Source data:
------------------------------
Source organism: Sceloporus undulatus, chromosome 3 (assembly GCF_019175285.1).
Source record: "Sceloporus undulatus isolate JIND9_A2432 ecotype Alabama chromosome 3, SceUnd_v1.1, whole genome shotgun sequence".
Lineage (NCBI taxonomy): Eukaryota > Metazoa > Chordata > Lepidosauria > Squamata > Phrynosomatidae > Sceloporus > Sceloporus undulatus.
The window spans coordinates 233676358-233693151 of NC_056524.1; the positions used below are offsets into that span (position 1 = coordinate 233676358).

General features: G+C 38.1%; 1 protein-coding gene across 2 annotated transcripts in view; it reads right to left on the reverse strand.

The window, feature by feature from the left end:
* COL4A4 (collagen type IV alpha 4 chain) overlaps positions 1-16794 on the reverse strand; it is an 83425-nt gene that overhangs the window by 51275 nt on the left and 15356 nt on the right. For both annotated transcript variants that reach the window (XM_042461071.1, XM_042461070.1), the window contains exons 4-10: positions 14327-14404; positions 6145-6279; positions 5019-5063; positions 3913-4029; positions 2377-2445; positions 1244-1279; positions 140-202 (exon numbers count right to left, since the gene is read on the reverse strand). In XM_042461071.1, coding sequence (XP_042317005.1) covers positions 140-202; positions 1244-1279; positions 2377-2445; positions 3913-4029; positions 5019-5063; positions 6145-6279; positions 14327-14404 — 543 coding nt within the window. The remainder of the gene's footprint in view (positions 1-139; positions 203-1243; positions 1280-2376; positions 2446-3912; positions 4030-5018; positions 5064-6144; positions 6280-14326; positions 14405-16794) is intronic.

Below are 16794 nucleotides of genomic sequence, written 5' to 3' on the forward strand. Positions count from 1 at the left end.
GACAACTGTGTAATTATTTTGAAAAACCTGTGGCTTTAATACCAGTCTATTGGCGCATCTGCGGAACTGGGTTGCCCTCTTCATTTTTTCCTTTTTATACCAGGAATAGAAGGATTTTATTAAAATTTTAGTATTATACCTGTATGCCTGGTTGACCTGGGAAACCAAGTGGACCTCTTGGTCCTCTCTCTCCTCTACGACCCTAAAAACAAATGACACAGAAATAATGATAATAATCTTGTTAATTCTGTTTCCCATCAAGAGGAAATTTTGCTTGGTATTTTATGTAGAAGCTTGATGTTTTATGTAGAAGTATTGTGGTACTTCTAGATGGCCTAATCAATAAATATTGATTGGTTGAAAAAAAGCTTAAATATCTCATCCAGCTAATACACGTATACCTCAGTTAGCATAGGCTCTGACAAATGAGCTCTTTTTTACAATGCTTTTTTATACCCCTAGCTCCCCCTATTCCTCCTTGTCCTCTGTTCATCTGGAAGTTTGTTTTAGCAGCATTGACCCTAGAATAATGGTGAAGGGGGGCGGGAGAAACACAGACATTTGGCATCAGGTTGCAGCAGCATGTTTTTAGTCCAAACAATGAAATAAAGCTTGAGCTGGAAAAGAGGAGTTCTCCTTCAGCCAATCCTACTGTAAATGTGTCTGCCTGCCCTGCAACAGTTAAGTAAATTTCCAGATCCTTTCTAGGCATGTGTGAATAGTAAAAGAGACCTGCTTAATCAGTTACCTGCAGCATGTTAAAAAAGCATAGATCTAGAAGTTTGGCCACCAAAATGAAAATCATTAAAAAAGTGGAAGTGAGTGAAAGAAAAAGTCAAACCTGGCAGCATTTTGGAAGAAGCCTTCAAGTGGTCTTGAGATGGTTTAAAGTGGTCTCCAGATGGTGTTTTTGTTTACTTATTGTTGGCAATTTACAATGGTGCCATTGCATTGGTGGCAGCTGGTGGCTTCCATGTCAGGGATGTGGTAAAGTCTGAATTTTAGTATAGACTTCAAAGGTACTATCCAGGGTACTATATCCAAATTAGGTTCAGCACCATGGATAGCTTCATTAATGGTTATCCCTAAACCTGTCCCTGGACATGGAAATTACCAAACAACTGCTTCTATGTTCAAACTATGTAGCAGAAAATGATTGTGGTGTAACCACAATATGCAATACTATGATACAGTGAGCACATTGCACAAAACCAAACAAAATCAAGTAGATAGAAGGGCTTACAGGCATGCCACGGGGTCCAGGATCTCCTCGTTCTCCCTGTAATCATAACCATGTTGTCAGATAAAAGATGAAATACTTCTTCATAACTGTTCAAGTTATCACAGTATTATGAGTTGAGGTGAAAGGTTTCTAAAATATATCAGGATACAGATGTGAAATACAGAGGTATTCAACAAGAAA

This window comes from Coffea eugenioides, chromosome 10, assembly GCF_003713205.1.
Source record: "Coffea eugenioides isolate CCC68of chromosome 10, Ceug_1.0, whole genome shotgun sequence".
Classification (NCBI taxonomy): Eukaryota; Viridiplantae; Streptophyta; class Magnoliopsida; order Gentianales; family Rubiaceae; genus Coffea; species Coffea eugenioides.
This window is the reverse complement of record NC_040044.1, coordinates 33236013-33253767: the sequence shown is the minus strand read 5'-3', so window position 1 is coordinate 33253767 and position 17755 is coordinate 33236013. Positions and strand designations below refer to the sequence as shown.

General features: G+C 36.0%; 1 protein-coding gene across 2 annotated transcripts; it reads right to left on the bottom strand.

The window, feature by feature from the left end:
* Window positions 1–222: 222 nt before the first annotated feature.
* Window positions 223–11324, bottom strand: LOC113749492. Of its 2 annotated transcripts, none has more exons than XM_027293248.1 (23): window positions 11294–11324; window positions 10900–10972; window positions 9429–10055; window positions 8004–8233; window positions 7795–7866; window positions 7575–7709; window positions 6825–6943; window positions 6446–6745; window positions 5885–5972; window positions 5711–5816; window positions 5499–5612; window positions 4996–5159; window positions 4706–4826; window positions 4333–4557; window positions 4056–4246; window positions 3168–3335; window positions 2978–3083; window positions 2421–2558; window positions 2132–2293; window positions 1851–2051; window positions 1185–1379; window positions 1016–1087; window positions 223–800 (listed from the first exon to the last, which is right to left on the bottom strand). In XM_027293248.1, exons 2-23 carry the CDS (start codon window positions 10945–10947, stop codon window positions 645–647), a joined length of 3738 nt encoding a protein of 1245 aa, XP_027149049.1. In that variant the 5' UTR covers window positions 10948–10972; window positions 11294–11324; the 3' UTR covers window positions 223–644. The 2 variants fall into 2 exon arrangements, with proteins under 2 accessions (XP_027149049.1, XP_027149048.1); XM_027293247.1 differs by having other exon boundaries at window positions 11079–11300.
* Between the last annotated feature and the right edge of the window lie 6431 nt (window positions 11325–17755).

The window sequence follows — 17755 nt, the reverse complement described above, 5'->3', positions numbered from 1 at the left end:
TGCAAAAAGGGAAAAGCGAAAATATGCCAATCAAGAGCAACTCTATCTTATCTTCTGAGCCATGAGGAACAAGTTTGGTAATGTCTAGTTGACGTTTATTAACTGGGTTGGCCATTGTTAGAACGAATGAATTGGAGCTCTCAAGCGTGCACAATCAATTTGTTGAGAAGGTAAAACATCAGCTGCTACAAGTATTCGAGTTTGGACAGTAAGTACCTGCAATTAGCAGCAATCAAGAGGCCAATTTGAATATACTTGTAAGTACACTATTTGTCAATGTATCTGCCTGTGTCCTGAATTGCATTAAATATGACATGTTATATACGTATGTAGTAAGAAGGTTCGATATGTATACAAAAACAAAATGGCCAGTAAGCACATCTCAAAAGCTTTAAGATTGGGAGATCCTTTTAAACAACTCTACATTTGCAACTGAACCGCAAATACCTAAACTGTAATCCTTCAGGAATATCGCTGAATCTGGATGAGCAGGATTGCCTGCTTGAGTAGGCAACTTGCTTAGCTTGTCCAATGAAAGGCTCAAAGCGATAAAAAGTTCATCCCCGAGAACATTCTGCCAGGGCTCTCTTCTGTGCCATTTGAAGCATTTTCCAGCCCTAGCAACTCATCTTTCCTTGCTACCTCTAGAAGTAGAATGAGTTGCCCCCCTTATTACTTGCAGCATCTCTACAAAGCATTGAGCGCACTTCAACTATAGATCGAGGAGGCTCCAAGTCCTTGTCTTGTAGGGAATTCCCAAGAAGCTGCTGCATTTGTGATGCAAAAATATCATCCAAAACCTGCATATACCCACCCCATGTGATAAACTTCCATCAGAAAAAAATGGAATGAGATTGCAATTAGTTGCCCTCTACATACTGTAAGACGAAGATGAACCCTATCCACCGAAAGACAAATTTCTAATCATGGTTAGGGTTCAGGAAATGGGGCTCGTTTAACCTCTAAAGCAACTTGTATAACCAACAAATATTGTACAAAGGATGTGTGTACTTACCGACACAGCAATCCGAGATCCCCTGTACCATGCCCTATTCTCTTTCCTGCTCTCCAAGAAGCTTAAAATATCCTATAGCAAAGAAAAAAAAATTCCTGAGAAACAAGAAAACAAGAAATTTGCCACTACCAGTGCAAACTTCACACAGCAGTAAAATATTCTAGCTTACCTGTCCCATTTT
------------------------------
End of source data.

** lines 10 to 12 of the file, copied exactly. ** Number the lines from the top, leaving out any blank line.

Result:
This window comes from Coffea eugenioides, chromosome 10, assembly GCF_003713205.1.
Source record: "Coffea eugenioides isolate CCC68of chromosome 10, Ceug_1.0, whole genome shotgun sequence".
Classification (NCBI taxonomy): Eukaryota; Viridiplantae; Streptophyta; class Magnoliopsida; order Gentianales; family Rubiaceae; genus Coffea; species Coffea eugenioides.